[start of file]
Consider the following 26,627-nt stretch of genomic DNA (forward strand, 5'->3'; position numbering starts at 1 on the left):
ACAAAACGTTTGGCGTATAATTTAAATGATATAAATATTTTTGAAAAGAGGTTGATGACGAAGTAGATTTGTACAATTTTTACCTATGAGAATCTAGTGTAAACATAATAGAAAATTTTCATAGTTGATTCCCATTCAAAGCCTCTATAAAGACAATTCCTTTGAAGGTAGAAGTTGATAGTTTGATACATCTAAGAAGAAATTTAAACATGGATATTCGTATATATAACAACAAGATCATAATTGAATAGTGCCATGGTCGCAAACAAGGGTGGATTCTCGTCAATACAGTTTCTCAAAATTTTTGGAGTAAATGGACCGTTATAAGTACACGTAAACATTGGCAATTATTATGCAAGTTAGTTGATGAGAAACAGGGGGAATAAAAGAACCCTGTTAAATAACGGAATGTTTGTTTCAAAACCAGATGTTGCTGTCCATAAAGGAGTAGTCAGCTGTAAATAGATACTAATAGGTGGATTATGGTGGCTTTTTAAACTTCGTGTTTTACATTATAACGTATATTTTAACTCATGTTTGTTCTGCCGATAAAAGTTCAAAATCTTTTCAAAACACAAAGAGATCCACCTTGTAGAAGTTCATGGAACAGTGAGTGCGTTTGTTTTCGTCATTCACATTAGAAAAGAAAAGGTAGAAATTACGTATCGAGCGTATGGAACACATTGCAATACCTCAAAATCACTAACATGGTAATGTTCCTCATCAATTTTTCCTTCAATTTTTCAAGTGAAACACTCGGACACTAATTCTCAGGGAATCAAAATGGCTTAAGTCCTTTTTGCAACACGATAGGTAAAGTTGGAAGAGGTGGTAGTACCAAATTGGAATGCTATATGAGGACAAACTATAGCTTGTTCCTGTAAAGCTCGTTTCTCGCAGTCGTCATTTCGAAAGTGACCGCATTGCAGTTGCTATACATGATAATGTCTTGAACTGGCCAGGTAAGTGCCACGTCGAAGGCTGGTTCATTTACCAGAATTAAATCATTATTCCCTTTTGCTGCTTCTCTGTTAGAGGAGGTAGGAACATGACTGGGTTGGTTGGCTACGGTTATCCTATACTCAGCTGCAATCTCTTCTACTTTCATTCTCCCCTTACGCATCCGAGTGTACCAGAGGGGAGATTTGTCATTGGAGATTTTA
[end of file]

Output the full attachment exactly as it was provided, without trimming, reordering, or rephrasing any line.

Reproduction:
Consider the following 26,627-nt stretch of genomic DNA (forward strand, 5'->3'; position numbering starts at 1 on the left):
ACAAAACGTTTGGCGTATAATTTAAATGATATAAATATTTTTGAAAAGAGGTTGATGACGAAGTAGATTTGTACAATTTTTACCTATGAGAATCTAGTGTAAACATAATAGAAAATTTTCATAGTTGATTCCCATTCAAAGCCTCTATAAAGACAATTCCTTTGAAGGTAGAAGTTGATAGTTTGATACATCTAAGAAGAAATTTAAACATGGATATTCGTATATATAACAACAAGATCATAATTGAATAGTGCCATGGTCGCAAACAAGGGTGGATTCTCGTCAATACAGTTTCTCAAAATTTTTGGAGTAAATGGACCGTTATAAGTACACGTAAACATTGGCAATTATTATGCAAGTTAGTTGATGAGAAACAGGGGGAATAAAAGAACCCTGTTAAATAACGGAATGTTTGTTTCAAAACCAGATGTTGCTGTCCATAAAGGAGTAGTCAGCTGTAAATAGATACTAATAGGTGGATTATGGTGGCTTTTTAAACTTCGTGTTTTACATTATAACGTATATTTTAACTCATGTTTGTTCTGCCGATAAAAGTTCAAAATCTTTTCAAAACACAAAGAGATCCACCTTGTAGAAGTTCATGGAACAGTGAGTGCGTTTGTTTTCGTCATTCACATTAGAAAAGAAAAGGTAGAAATTACGTATCGAGCGTATGGAACACATTGCAATACCTCAAAATCACTAACATGGTAATGTTCCTCATCAATTTTTCCTTCAATTTTTCAAGTGAAACACTCGGACACTAATTCTCAGGGAATCAAAATGGCTTAAGTCCTTTTTGCAACACGATAGGTAAAGTTGGAAGAGGTGGTAGTACCAAATTGGAATGCTATATGAGGACAAACTATAGCTTGTTCCTGTAAAGCTCGTTTCTCGCAGTCGTCATTTCGAAAGTGACCGCATTGCAGTTGCTATACATGATAATGTCTTGAACTGGCCAGGTAAGTGCCACGTCGAAGGCTGGTTCATTTACCAGAATTAAATCATTATTCCCTTTTGCTGCTTCTCTGTTAGAGGAGGTAGGAACATGACTGGGTTGGTTGGCTACGGTTATCCTATACTCAGCTGCAATCTCTTCTACTTTCATTCTCCCCTTACGCATCCGAGTGTACCAGAGGGGAGATTTGTCATTGGAGATTTTA